Under Review

VIFF 2017: Indian Horse

Directed by Stephen Campanelli; 30/09/2017

Issa Arrian

Watching this movie on the unceded lands of the Coast Salish people adds to the allure and tragedy of the feature. The wounds of colonial displacement and genocide are still open, and Indian Horse serves as a voice for the thousands of Indigenous peoples whose stories have been silenced.

Director Stephen Campanelli brought to life the late Richard Wagamese novel, Indian Horse, and it needs to be required viewing for Canadians. The story combines Canada’s most prominent cultural export –  hockey – and the nation’s festering secret – residential schools. Residential schools were institutions committed to the indoctrination of Indigenous children into Christian society through the stripping away of cultural identity and abuse. The system lasted over 200 years, ending formally in 1996.

Indian Horse begins with a young Saul (Sladen Peltier), his parents, grand-mother and older brother, traveling to where “white men can’t find them,” in an attempt to avoid the Residential Schools. Inevitable tragedy strikes Saul’s family in the form of illness, death and poverty, and we witness Saul’s kidnapping and subsequent boarding at St. James Residential school.

The movie reserves little, showing the abhorrent treatment of the children at the school. But throughout the film, screenwriter Dennis Foon stumbles when depicting Saul’s abuse and the abuse he witnesses. The writing creates for scenes that make you clutch your chest in sadness, while still feeling mechanical. Campanelli is masterful from the director’s chair, with psyche-piercing shots you may expect from Stephen Campenelli, Clint Eastwood’s go-to cinematographer. During a Christmas play, the camera follows Saul into a cellar, eyewitness to the cage where inside ea young girl’s body lays peaceful and undisturbed. The lens foments the perspective of children, who appear to feel that death might be their solace.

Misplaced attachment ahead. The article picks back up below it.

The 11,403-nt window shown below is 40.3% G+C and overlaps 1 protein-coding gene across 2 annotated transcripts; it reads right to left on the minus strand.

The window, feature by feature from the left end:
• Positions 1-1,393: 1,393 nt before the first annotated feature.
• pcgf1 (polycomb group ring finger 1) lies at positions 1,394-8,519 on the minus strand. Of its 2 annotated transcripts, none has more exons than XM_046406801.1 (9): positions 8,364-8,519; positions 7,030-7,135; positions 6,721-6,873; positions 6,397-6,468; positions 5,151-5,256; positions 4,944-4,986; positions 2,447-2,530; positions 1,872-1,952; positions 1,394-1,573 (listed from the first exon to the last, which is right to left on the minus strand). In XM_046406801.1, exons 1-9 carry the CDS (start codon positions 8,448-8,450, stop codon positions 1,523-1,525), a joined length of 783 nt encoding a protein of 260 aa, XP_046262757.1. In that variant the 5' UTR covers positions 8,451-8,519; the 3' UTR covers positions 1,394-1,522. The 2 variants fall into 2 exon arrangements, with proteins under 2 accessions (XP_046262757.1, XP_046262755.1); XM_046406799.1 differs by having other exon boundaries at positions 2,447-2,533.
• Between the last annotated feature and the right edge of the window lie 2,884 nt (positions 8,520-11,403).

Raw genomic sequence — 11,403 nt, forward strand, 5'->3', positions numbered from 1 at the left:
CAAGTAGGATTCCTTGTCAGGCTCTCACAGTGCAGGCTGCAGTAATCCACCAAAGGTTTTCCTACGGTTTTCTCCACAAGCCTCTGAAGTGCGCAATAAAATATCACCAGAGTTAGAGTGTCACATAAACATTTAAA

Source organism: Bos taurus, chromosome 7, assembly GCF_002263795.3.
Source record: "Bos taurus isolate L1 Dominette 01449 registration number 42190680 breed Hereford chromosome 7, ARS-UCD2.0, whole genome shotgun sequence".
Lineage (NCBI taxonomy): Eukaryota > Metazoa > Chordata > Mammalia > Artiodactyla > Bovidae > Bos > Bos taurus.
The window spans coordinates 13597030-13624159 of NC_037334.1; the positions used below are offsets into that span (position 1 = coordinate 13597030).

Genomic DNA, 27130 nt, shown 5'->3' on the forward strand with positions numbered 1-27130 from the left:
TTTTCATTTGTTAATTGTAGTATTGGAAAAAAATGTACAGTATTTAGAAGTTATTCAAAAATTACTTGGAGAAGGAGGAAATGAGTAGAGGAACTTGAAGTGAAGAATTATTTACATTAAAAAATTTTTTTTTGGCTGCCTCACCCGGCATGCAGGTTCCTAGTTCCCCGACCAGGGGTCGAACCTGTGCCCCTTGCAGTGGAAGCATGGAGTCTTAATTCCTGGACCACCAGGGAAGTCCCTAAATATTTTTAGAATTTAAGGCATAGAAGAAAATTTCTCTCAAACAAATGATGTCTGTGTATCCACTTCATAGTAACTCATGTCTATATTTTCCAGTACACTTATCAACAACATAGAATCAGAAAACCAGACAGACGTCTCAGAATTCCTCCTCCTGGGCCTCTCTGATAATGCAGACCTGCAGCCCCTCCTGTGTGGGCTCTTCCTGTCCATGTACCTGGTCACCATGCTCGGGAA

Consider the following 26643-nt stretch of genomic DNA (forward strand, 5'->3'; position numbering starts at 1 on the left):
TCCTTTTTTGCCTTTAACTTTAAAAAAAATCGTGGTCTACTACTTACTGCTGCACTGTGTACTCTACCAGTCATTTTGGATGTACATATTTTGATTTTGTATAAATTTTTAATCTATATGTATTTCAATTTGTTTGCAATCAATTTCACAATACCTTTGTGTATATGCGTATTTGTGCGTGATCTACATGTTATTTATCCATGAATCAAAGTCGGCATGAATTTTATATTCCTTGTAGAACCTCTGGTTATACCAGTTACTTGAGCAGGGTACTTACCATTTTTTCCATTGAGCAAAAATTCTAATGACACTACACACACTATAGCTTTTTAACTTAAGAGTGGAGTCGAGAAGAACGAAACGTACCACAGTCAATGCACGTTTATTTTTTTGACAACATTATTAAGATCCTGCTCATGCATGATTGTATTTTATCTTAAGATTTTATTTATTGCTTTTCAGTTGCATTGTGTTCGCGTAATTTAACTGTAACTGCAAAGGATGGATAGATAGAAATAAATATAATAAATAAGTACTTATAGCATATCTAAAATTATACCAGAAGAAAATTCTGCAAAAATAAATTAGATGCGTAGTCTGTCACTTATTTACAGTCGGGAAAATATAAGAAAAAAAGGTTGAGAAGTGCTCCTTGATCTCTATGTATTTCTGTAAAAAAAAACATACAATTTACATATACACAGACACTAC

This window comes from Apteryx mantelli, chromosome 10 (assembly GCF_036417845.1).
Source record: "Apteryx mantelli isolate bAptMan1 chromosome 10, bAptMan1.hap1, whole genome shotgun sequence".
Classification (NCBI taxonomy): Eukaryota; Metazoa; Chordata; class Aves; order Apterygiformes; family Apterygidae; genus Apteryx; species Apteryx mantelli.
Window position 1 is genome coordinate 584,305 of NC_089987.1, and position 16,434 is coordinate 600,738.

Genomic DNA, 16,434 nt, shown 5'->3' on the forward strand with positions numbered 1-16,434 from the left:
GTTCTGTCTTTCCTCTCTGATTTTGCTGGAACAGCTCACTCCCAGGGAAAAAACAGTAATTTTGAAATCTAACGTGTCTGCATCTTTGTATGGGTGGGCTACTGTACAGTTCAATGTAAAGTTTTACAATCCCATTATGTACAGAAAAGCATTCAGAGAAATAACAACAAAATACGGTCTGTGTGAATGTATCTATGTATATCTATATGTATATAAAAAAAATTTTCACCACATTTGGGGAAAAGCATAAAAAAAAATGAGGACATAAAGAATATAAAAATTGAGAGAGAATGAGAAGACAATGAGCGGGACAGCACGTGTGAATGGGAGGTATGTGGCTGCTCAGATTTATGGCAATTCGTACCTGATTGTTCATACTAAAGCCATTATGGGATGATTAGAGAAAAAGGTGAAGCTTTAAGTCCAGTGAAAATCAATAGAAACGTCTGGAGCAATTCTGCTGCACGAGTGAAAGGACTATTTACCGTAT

In what would be the turning moment of a traditional narrative movie, Saul is introduced to hockey by Father Gaston (Daario Naharis), a priest, who is friendlier and less rigid than the others. Saul practices in secret every morning. Through the sport, he finds refuge, and hopes it will free him.

Saul’s hockey gifts leads him to being adopted by Fred Kelly (Michael Lawrenchuk), Manager of the Moose, a hockey team of Indigenous players. An older Saul (now played by Forest Goodluck) develops his skills and his team plays several all-white teams, where, as expected, racism continues to be an obstacle.

Adult Saul (played by Ajuawak Kapashesit) is now a professional prospect playing for a Toronto farm team, where he is met by Father Gaston, who has been following his whole career. This plot detail leads to a rather awkward fifth act, preventing the movie from sticking its dismount.  

Abuse and trauma can be masked, but it lingers and follows families through generations. Unlike a Disney movie, there is no happy ending; nothing that consoles you, or give you hope that we can close this dark chapter in Canadian history. It is for this reason people must watch Indian Horse. We live in a crucial cultural and political climate where it is important to listen to the Indigenous peoples, to hear their stories which have been buried, on this sacred and stolen land.